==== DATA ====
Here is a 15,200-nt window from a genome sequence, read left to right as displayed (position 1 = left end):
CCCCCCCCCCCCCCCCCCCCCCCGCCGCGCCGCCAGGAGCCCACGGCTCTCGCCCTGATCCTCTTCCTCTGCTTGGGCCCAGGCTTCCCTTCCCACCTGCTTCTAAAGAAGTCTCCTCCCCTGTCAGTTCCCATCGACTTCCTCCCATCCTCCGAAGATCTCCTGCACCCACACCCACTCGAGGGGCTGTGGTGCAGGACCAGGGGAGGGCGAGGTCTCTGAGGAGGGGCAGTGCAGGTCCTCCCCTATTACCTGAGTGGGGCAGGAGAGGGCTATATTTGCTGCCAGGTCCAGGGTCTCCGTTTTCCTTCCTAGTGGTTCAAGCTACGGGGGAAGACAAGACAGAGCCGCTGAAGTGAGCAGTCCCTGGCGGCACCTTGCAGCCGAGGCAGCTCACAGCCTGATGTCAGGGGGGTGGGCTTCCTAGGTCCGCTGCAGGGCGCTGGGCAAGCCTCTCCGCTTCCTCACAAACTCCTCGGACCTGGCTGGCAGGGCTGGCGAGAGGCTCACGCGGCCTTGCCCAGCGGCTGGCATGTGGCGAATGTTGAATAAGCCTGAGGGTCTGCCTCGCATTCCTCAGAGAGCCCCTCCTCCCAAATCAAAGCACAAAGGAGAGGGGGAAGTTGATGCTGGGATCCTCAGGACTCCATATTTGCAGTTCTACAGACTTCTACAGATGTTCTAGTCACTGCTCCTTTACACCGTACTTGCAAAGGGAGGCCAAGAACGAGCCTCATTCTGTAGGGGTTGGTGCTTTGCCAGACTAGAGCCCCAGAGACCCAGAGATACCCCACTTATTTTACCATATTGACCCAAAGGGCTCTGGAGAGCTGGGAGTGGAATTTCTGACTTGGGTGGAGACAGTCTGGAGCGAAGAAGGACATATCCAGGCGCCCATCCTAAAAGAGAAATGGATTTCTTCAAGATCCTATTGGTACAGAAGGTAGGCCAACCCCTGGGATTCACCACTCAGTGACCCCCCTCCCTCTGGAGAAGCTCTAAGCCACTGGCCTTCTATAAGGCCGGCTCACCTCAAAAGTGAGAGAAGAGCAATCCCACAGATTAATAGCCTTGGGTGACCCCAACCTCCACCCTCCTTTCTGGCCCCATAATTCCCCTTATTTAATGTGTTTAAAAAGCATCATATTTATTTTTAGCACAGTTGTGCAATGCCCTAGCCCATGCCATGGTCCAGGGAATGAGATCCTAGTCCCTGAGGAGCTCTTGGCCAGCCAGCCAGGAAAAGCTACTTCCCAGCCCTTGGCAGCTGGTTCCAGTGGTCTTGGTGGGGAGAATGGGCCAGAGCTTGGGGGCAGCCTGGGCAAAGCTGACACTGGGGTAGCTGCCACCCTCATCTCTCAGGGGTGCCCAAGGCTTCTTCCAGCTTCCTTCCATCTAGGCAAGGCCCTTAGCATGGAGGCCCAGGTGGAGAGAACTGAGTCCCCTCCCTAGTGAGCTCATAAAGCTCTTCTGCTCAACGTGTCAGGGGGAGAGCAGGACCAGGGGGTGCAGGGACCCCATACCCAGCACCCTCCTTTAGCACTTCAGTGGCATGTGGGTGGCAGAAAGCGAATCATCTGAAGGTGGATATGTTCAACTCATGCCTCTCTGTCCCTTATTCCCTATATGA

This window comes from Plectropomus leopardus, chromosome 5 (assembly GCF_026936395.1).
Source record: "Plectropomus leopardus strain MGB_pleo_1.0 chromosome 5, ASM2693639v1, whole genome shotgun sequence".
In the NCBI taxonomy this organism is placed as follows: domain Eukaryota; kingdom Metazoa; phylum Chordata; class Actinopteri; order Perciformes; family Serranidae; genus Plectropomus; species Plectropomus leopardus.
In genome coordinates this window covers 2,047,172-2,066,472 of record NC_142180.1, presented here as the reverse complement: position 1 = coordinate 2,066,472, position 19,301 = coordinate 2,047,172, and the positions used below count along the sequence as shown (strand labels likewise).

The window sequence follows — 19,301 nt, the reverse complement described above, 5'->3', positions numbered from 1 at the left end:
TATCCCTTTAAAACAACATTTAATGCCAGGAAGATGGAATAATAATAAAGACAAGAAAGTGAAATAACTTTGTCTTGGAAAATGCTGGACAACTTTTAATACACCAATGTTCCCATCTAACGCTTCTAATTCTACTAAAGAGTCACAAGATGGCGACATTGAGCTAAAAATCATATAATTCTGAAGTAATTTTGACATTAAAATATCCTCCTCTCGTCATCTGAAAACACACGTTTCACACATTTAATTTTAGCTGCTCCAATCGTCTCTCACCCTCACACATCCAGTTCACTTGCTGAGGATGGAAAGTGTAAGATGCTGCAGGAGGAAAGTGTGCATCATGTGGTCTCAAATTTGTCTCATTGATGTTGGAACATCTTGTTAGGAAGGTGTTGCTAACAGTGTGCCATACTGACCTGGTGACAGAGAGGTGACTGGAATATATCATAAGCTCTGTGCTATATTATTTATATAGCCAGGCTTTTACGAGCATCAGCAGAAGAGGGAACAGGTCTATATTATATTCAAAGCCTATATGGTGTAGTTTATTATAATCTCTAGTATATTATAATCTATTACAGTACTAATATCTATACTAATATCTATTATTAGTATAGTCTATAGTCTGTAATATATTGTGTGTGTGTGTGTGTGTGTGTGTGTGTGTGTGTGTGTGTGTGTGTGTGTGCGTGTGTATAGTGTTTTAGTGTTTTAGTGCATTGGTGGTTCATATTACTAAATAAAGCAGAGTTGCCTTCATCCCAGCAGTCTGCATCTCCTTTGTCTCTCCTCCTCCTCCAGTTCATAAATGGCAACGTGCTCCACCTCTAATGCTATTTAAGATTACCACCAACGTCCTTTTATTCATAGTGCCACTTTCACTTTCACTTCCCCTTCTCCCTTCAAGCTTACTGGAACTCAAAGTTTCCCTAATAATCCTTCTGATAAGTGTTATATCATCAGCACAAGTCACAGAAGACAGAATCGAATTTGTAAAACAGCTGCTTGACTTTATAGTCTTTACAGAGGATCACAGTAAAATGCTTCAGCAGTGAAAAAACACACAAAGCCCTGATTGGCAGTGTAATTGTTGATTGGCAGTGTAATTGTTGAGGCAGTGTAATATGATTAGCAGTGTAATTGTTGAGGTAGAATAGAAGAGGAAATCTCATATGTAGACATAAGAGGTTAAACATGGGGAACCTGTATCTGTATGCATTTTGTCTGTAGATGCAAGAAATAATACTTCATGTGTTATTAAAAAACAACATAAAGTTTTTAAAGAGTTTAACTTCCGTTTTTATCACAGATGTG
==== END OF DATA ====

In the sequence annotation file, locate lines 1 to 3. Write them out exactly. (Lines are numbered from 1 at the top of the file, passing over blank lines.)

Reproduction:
Here is a 15,200-nt window from a genome sequence, read left to right as displayed (position 1 = left end):
CCCCCCCCCCCCCCCCCCCCCCCGCCGCGCCGCCAGGAGCCCACGGCTCTCGCCCTGATCCTCTTCCTCTGCTTGGGCCCAGGCTTCCCTTCCCACCTGCTTCTAAAGAAGTCTCCTCCCCTGTCAGTTCCCATCGACTTCCTCCCATCCTCCGAAGATCTCCTGCACCCACACCCACTCGAGGGGCTGTGGTGCAGGACCAGGGGAGGGCGAGGTCTCTGAGGAGGGGCAGTGCAGGTCCTCCCCTATTACCTGAGTGGGGCAGGAGAGGGCTATATTTGCTGCCAGGTCCAGGGTCTCCGTTTTCCTTCCTAGTGGTTCAAGCTACGGGGGAAGACAAGACAGAGCCGCTGAAGTGAGCAGTCCCTGGCGGCACCTTGCAGCCGAGGCAGCTCACAGCCTGATGTCAGGGGGGTGGGCTTCCTAGGTCCGCTGCAGGGCGCTGGGCAAGCCTCTCCGCTTCCTCACAAACTCCTCGGACCTGGCTGGCAGGGCTGGCGAGAGGCTCACGCGGCCTTGCCCAGCGGCTGGCATGTGGCGAATGTTGAATAAGCCTGAGGGTCTGCCTCGCATTCCTCAGAGAGCCCCTCCTCCCAAATCAAAGCACAAAGGAGAGGGGGAAGTTGATGCTGGGATCCTCAGGACTCCATATTTGCAGTTCTACAGACTTCTACAGATGTTCTAGTCACTGCTCCTTTACACCGTACTTGCAAAGGGAGGCCAAGAACGAGCCTCATTCTGTAGGGGTTGGTGCTTTGCCAGACTAGAGCCCCAGAGACCCAGAGATACCCCACTTATTTTACCATATTGACCCAAAGGGCTCTGGAGAGCTGGGAGTGGAATTTCTGACTTGGGTGGAGACAGTCTGGAGCGAAGAAGGACATATCCAGGCGCCCATCCTAAAAGAGAAATGGATTTCTTCAAGATCCTATTGGTACAGAAGGTAGGCCAACCCCTGGGATTCACCACTCAGTGACCCCCCTCCCTCTGGAGAAGCTCTAAGCCACTGGCCTTCTATAAGGCCGGCTCACCTCAAAAGTGAGAGAAGAGCAATCCCACAGATTAATAGCCTTGGGTGACCCCAACCTCCACCCTCCTTTCTGGCCCCATAATTCCCCTTATTTAATGTGTTTAAAAAGCATCATATTTATTTTTAGCACAGTTGTGCAATGCCCTAGCCCATGCCATGGTCCAGGGAATGAGATCCTAGTCCCTGAGGAGCTCTTGGCCAGCCAGCCAGGAAAAGCTACTTCCCAGCCCTTGGCAGCTGGTTCCAGTGGTCTTGGTGGGGAGAATGGGCCAGAGCTTGGGGGCAGCCTGGGCAAAGCTGACACTGGGGTAGCTGCCACCCTCATCTCTCAGGGGTGCCCAAGGCTTCTTCCAGCTTCCTTCCATCTAGGCAAGGCCCTTAGCATGGAGGCCCAGGTGGAGAGAACTGAGTCCCCTCCCTAGTGAGCTCATAAAGCTCTTCTGCTCAACGTGTCAGGGGGAGAGCAGGACCAGGGGGTGCAGGGACCCCATACCCAGCACCCTCCTTTAGCACTTCAGTGGCATGTGGGTGGCAGAAAGCGAATCATCTGAAGGTGGATATGTTCAACTCATGCCTCTCTGTCCCTTATTCCCTATATGA

This window comes from Plectropomus leopardus, chromosome 5 (assembly GCF_026936395.1).